Depending on the definition used, as many as one in five school-aged children in the United States may have dyslexia, the researchers said. If severe reading difficulties associated with dyslexia aren't addressed, they can affect adult employment and even health, they added.
The new findings, published online May 25, will appear in the June issue of the journal Pediatrics. The researchers tested over 5,800 children, aged 7 to 9, for a variety of vision problems, including lazy eye, nearsightedness, farsightedness, seeing double and focusing difficulties. The 3 percent (n=174 children) of children with dyslexia who had severe difficulty reading showed little differences in their vision than children without dyslexia. And 80 percent of children with dyslexia had fully normal vision and eye function in all the tests, the findings showed. A slightly higher proportion of those with dyslexia had problems with depth perception or seeing double, but there was no evidence that this was related to their reading disability. After making adjustments for other contributing factors, this finding seemed due to chance.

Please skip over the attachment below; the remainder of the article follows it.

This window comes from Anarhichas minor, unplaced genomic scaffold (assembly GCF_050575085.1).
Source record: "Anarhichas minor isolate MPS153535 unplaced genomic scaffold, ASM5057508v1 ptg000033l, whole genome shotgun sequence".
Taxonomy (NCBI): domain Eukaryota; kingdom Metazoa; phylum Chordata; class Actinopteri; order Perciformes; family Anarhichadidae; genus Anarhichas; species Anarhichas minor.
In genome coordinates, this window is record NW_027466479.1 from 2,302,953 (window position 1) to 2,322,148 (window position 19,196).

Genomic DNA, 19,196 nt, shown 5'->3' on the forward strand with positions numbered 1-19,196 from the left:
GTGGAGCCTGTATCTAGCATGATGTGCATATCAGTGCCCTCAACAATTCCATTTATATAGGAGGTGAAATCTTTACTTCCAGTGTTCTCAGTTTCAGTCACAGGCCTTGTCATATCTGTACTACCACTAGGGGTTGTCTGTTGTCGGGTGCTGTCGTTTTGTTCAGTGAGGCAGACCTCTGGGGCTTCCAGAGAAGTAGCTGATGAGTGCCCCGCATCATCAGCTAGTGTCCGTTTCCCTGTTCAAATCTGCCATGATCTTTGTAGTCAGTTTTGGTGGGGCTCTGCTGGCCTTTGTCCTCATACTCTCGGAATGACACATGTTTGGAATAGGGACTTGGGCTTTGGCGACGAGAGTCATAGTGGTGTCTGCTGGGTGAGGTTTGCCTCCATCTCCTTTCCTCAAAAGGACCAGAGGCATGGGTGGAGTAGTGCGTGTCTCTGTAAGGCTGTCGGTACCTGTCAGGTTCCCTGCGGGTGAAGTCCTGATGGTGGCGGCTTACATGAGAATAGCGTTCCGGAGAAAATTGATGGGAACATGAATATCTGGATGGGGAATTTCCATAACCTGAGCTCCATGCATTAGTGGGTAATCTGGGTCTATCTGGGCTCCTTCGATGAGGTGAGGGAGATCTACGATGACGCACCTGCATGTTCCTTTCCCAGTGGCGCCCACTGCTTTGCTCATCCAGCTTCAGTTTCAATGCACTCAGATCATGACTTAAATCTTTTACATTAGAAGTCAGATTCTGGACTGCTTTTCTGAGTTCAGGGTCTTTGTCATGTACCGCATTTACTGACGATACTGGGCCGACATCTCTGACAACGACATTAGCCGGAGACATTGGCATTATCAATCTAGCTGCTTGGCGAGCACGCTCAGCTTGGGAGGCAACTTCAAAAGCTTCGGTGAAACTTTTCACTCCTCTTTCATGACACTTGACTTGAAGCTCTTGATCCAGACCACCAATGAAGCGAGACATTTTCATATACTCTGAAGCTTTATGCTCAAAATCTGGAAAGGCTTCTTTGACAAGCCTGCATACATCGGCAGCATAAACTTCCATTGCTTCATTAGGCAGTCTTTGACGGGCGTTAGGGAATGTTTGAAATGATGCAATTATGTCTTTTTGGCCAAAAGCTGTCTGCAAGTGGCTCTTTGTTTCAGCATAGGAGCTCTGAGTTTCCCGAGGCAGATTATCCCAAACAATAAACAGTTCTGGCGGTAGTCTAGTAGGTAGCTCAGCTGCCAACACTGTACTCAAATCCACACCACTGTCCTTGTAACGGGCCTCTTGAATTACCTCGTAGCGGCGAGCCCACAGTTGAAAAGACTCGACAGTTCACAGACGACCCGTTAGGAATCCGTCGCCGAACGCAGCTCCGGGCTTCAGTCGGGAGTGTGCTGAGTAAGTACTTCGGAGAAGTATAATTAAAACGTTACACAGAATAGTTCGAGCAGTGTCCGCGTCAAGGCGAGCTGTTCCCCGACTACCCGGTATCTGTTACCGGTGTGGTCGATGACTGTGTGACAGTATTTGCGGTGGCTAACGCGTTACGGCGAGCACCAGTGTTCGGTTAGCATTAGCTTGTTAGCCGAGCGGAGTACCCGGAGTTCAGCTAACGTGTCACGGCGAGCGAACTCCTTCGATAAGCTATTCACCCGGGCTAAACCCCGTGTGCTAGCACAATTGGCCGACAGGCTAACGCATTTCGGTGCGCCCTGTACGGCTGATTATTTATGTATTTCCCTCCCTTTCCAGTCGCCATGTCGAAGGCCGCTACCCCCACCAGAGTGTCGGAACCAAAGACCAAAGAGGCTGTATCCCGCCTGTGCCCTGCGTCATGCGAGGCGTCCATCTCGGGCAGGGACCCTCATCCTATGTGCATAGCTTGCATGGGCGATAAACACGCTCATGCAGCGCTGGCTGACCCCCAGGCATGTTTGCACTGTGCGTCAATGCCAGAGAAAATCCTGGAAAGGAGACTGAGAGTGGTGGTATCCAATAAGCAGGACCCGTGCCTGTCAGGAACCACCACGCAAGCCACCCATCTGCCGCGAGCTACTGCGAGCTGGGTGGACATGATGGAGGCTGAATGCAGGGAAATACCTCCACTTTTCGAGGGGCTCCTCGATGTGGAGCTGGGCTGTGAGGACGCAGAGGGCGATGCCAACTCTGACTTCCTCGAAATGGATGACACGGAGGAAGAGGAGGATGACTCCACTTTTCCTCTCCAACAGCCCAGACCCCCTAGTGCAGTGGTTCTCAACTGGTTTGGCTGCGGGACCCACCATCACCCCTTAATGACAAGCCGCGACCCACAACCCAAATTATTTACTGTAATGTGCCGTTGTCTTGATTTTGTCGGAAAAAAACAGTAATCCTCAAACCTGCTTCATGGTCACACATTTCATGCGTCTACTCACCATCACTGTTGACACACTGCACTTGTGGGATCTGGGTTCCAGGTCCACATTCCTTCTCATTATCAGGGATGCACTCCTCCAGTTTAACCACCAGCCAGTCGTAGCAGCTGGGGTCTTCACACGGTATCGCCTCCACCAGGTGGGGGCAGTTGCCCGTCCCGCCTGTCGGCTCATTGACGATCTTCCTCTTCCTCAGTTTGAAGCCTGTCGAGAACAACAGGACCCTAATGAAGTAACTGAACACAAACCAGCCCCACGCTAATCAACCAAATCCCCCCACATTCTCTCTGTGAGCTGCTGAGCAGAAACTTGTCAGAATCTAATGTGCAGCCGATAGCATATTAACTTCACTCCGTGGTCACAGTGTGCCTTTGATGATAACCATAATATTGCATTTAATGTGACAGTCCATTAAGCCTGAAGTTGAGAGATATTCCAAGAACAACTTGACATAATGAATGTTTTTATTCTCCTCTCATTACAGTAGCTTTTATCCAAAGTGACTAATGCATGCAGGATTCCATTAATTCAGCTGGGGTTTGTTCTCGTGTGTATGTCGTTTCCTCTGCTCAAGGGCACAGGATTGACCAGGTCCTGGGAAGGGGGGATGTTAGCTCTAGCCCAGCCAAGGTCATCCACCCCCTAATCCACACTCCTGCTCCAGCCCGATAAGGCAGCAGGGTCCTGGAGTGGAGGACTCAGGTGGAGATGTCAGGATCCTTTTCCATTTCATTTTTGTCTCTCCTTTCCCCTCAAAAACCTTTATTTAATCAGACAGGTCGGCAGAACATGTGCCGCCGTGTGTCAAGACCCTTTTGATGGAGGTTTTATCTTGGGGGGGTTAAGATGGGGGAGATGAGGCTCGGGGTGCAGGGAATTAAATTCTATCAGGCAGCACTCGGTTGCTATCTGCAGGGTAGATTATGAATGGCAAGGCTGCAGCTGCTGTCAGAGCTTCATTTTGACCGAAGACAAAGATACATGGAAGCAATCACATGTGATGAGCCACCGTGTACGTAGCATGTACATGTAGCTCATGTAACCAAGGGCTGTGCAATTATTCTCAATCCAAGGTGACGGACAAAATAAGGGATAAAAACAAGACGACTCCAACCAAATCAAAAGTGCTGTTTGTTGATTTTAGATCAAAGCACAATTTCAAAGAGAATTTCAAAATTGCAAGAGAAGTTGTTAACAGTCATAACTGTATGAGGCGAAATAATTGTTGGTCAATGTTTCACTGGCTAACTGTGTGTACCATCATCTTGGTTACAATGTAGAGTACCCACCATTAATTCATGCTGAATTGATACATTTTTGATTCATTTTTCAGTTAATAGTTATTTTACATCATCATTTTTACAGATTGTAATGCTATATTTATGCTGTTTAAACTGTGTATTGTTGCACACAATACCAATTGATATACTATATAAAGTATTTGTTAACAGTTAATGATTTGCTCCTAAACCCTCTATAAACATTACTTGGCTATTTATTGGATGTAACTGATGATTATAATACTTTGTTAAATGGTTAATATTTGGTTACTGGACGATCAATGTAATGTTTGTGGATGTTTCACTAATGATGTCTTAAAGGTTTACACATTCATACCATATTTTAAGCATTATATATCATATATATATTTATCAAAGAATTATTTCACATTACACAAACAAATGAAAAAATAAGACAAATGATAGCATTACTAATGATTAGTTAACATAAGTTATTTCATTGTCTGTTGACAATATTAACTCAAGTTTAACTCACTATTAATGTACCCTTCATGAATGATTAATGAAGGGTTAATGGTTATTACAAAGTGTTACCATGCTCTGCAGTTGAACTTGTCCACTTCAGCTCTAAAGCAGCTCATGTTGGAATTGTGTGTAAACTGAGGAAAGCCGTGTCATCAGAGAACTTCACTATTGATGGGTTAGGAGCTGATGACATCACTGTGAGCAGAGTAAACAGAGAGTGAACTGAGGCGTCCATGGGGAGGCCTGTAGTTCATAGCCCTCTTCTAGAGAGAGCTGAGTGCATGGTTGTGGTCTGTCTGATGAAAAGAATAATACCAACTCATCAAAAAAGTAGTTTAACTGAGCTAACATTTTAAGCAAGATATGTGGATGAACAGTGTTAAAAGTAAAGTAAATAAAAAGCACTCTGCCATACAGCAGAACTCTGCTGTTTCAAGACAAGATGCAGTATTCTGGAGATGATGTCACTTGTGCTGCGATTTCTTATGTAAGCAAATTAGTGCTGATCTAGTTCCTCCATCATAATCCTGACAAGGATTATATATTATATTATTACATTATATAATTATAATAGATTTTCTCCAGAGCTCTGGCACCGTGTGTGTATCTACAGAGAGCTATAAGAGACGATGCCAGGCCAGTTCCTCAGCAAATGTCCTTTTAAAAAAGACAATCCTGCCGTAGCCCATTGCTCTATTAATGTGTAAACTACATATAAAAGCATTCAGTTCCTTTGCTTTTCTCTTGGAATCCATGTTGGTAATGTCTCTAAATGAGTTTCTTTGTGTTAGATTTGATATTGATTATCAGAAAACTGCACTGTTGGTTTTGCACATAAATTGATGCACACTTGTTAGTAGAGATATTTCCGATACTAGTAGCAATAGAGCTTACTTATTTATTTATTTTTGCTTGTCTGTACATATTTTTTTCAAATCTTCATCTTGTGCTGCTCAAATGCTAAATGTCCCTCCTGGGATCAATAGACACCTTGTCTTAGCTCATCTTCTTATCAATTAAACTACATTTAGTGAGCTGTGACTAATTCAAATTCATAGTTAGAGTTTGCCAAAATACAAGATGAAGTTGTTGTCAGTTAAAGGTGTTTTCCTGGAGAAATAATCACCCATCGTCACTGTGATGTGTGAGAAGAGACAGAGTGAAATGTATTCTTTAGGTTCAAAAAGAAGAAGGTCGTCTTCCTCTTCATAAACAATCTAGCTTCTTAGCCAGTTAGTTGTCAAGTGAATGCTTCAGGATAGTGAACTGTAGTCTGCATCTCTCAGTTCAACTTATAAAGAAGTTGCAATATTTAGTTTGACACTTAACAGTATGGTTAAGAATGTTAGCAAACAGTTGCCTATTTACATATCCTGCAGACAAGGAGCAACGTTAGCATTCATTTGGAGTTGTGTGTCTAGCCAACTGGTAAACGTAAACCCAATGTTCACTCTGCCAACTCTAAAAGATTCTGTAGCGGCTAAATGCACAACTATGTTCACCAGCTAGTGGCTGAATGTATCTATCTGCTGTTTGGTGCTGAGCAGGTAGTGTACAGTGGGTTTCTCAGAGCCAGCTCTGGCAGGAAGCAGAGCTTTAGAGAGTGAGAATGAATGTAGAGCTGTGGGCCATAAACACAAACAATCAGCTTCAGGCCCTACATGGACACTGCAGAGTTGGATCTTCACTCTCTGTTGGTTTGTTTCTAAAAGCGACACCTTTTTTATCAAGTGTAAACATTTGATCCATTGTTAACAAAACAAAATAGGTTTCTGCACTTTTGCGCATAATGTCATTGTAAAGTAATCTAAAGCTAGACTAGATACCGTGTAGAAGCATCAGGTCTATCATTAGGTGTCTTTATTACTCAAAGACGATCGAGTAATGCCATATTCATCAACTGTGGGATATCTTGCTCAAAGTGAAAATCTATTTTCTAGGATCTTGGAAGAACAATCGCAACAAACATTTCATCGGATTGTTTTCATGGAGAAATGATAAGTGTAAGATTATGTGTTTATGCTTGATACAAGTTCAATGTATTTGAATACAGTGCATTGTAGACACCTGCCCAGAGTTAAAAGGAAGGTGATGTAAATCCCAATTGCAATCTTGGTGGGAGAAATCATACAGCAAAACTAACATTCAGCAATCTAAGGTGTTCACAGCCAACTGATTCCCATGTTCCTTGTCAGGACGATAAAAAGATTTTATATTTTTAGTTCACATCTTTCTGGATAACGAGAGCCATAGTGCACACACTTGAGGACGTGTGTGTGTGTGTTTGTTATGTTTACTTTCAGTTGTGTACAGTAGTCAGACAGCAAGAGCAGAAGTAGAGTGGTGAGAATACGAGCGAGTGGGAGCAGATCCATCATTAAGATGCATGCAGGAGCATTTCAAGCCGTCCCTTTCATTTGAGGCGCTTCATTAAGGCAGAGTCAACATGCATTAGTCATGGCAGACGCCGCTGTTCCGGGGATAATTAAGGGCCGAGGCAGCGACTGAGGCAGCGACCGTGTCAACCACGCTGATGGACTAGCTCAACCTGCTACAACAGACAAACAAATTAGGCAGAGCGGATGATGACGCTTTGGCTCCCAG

That research showed that the cause of the disability has to do with how someone processes letters and sounds, not with how they perceive letters and words in the first place, said Fierson. He is co-author of the American Academy of Pediatrics' policy statement on learning disabilities, including dyslexia. An initial eye evaluation to find out if eye problems are present is important, he said. But this is only to rule out problems or treat specific conditions -- prescribing glasses or contacts for nearsightedness or farsightedness, for instance.
"To date, the best techniques for the remediation of dyslexia involve intensive one-on-one -- or at least small group -- teaching by phonetic methods by experienced teachers," Fierson said. "At least as important, however, is an initial evaluation by a neuropsychologist or educational psychologist to determine the specific problem areas present in the poor reader," Fierson added. "Parents should avoid unproven quick fixes and go for intensive phonics," Fierson said. "As is usually the case, things that seem too good to be true usually are. This includes vision treatments for dyslexia."
SOURCES: Walter Fierson, M.D., pediatric ophthalmologist, Arcadia, Calif., former chairman, ophthalmology section, American Academy of Pediatrics, and co-author, AAP Policy Statement and Technical Report on Learning Disabilities; Mark Fromer, M.D., ophthalmologist, Lenox Hill Hospital, New York City, and director of eye surgery, N.Y. Rangers; Cathy Williams, M.B.B.S., Ph.D., senior lecturer, child visual development, University of Bristol, England; June 2015, Pediatrics